This piece was originally printed in the March 2017 issue of the Review.
In the post-Justise Winslow era, the boys’ basketball team has been searching for an identity. Their big idea was to go small.
Without much height on the team, the Mavericks have turned to a smaller lineup with better outside shooting ability. This style of play, commonly known as “small ball,” has swept across the NBA in recent seasons and is now reaching high school courts.
The Golden State Warriors, with the best record in the NBA, are known for their use of a small lineup, led by reigning MVP Steph Curry.
The average NBA center stands at about 6’11’’, but the Warriors often play Draymond Green, who is only 6’7”, at the position. The Warriors surround Green with shooters and offensive players, then rely on Green to play physical defense and protect the basket.
The Mavs often use a lineup with center/forward Sachin Jaggi who stands 6’2″, two inches shorter than the average SPC center.
Head coach Harold Baber caught on to the new style by watching NBA and college basketball.
“I will admit it. I am a thief,” Baber said. “You see something as a coach, you like it, you think it would be good for your team. I try to be a student of the game.”
Baber has utilized concepts from the small ball orchestrators themselves, the Warriors. He closely watched Curry to help the Mav’s primary offensive threat, junior captain Cliff Guidry.
“I am not saying Cliff is Steph Curry, but Curry moves a lot off of picks to get open shots,” Baber said. “I look at that to see how to get good shots for Cliff.”
One of the Mav’s plays comes straight from Davidson College, Curry’s alma mater. Creighton and Michigan State have also inspired Baber’s offense.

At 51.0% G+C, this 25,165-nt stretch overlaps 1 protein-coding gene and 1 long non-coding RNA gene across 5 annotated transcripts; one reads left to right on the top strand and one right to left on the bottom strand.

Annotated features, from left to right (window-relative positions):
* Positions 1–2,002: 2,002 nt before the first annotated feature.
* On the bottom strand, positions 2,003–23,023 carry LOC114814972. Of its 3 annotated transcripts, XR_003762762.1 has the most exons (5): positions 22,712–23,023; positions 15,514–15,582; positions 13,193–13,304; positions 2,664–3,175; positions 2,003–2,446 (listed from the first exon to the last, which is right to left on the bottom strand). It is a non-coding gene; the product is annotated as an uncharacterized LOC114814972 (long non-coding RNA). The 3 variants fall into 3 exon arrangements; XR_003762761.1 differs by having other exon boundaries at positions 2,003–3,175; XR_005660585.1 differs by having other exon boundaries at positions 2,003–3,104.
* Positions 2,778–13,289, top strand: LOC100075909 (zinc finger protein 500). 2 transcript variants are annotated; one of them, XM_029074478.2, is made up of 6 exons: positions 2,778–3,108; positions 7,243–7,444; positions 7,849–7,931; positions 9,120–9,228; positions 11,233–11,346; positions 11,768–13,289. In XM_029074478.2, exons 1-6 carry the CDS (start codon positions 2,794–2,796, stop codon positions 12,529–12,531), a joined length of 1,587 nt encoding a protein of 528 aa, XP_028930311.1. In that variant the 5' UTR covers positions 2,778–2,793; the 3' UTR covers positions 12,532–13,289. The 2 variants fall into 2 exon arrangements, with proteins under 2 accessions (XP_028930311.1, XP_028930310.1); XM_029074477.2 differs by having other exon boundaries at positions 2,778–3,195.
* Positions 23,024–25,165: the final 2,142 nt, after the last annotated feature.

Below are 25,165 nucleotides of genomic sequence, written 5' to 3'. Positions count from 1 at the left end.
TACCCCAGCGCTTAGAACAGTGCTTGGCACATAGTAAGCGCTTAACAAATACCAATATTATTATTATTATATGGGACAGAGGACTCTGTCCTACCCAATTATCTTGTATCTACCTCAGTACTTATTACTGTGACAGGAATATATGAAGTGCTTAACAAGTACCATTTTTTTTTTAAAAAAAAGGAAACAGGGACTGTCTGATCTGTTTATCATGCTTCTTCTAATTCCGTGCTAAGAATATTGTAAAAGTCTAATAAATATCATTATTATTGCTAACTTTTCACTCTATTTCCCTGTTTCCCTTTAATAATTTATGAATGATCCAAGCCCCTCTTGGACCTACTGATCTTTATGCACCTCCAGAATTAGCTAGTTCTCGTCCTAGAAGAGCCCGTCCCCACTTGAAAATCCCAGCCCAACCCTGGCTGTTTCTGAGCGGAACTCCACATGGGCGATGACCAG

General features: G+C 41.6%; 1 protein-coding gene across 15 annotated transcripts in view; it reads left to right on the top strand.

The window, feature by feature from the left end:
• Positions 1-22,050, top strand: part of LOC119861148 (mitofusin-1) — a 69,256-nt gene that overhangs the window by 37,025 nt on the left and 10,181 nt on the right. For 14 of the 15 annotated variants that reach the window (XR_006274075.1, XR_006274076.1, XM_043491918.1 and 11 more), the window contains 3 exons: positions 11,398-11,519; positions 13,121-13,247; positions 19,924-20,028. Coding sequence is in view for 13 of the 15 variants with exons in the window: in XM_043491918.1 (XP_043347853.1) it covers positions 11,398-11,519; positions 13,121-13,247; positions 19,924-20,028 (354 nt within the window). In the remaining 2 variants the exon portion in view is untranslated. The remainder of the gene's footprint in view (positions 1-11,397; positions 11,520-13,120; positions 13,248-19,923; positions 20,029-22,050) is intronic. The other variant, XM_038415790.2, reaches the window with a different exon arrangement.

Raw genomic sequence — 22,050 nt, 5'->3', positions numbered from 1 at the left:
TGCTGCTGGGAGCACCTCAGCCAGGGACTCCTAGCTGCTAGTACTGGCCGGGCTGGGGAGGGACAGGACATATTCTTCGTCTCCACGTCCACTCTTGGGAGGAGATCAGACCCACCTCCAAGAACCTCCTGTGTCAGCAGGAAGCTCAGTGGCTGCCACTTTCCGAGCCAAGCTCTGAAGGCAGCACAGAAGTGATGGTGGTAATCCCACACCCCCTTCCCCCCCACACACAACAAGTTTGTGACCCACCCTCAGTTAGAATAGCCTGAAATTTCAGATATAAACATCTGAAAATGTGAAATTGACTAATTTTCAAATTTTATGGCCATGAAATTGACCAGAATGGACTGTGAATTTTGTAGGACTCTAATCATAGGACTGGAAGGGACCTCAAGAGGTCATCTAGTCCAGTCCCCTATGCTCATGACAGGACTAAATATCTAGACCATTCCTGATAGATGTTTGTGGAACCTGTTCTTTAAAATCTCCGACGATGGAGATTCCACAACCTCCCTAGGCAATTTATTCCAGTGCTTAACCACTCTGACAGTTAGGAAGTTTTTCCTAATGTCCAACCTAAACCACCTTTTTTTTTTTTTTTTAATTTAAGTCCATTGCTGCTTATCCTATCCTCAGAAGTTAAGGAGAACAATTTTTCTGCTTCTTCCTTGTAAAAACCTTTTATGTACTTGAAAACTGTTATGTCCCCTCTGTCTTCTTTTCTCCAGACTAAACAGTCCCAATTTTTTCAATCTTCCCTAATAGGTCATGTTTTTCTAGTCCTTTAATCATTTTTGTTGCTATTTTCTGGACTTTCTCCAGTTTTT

The Mavs have bought into the small ball style.
Players emphasize the athletic advantages they have over the bigger teams, such as Kinkaid, which have helped them guard quicker players and remain competitive.
The Mavs finished the season with a 19-15 record, totaling more wins than the last two seasons combined.
“We can run a lot, and our guys won’t get tired,” senior captain Jid Ganim said. “We can pressure on defense a lot without getting beat off the dribble.”
Guidry, the leading scorer, expressed his fondness for the innovative style.
“I can get a lot of open shots, and there are more driving lanes for the team,” Guidry said. “I really like small ball and think it helps our team.”
The small ball movement was not always guaranteed to catch on. The Mavericks experimented with different lineups during the preseason, testing a “big” lineup, which featured three players over 6’2’’ on the court at the same time.
“We have the option to go big if we need to,” Baber said.
Genson Hooper-Price (6’6”), Peter Buckman (6’6”) and Michael Urdahl (6’8”) offer height to the lineup when needed.
Baber has experience coaching a taller group. In previous seasons, the Mavs utilized lineups that featured more height such as NBA star Justise Winslow (’14), who is 6’6”, and Paul Labanowski (‘16), who is 6’8”.
Without as many tall players this season, Baber says small ball is the best approach for his team.
“Being small has way more advantages than disadvantages for us,” Baber said. “When you can put five people out there that can stretch the floor and shoot threes, it is very hard to guard.”
Defensively, the Mavericks have been able to check taller opponents with double teams and defensive help near the basket.
With the core group of players returning next season, small ball will be back.